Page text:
Calm Technology discussed at IA Retreat

The folks at the IA Retreat got jiggy with ubiquitous technology. Here’s a record on their Wiki (Adam Greenfield as channelled by Chiara Fox): Everyware – iaretreat05 – JotSpot

It’s an idea that may have seemed a little weird back in 1999 when John Seely Brown and Mark Weiser were writing about it: The Coming Age of Calm Technology.

But when I notice how a coworker gets into his Prius, and the car just knows it’s him because of the fob hanging from his keyring, I realize this age is running toward us pretty dang fast. What’s to stop the car from also knowing to have his schedule and contacts ready in its console, his favorite iTunes playlists cued up, not to mention traffic information for his commute?

Why shouldn’t our information follow us around? Since everything’s going to be on one big network anyway? Hey man, it’s all about ustiquity!

(*Kicks self for not making it to the retreat…*)

via Victor Lombardi

Update: As Peter Boersma reminds me in a comment, Tom Vanderwal has been working with the “personal infocloud” idea for quite some time.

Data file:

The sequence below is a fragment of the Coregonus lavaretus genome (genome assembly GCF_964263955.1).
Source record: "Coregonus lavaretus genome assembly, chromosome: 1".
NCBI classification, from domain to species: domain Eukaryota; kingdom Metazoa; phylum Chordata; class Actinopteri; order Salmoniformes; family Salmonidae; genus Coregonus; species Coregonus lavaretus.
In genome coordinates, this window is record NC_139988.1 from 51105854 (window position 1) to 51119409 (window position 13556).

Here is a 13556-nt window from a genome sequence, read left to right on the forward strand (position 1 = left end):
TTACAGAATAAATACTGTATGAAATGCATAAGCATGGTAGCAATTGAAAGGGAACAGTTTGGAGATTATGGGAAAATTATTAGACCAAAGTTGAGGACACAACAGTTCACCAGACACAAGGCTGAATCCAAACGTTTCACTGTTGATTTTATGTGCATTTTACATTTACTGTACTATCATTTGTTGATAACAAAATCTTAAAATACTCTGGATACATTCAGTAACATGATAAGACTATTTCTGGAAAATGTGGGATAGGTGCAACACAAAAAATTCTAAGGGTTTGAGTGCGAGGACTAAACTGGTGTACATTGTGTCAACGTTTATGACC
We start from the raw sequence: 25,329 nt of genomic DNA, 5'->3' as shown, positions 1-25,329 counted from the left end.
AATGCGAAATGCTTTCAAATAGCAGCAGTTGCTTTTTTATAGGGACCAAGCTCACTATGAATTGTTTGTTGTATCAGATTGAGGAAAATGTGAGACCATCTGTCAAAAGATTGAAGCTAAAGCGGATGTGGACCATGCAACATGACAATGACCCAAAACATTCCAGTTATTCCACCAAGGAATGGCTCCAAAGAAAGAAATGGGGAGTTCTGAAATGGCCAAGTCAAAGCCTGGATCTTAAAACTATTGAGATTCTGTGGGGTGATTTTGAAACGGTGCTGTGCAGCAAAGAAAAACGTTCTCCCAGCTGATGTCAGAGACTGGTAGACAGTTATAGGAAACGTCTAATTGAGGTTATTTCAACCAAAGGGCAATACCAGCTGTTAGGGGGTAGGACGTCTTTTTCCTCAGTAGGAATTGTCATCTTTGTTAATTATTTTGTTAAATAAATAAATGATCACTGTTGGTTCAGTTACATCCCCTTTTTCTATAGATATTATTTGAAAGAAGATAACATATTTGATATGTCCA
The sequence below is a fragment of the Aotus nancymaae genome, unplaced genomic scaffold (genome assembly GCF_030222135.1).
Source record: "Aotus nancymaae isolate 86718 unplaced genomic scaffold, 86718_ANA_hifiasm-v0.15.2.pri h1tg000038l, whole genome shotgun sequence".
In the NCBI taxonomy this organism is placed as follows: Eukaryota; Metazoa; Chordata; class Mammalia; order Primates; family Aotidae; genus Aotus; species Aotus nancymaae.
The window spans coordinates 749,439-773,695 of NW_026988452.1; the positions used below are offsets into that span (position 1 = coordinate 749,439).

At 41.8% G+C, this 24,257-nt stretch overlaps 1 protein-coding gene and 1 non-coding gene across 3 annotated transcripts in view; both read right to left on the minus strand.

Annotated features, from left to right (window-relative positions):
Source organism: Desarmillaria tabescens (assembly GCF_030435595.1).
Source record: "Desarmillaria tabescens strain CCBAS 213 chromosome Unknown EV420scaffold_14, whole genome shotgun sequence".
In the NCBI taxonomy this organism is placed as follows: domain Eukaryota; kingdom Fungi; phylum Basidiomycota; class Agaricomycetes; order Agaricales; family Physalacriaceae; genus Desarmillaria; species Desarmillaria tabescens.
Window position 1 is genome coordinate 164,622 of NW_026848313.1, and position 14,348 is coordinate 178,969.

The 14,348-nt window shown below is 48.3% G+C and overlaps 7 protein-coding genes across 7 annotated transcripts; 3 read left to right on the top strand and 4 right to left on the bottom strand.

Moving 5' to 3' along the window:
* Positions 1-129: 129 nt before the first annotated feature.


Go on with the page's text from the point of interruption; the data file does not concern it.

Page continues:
Author: Andrew Hinton

I use information to architect better places for humans. More at

2 thoughts on “Calm Technology discussed at IA Retreat”

  1. Actually, yes… I remember Tom explaining it in Asilomar what seems like ages ago. At the time, I felt I differed with his “attraction” metaphor, because people treat the Web like a series of spaces or buildings, where they find things. I wasn’t quite up to speed I guess (yeah I can be a slow study).
    But his attraction model is incredibly relevant for the “calm technology” paradigm — where one’s personal space is augmented by their personal information (which is a sort of cloud of personal semantic relevance, no?) Rather than having hard edges like your driver’s license, it’s fuzzier, and dynamic. All this stuff, untethered from a single locale, that somehow follows you around … absolutely.

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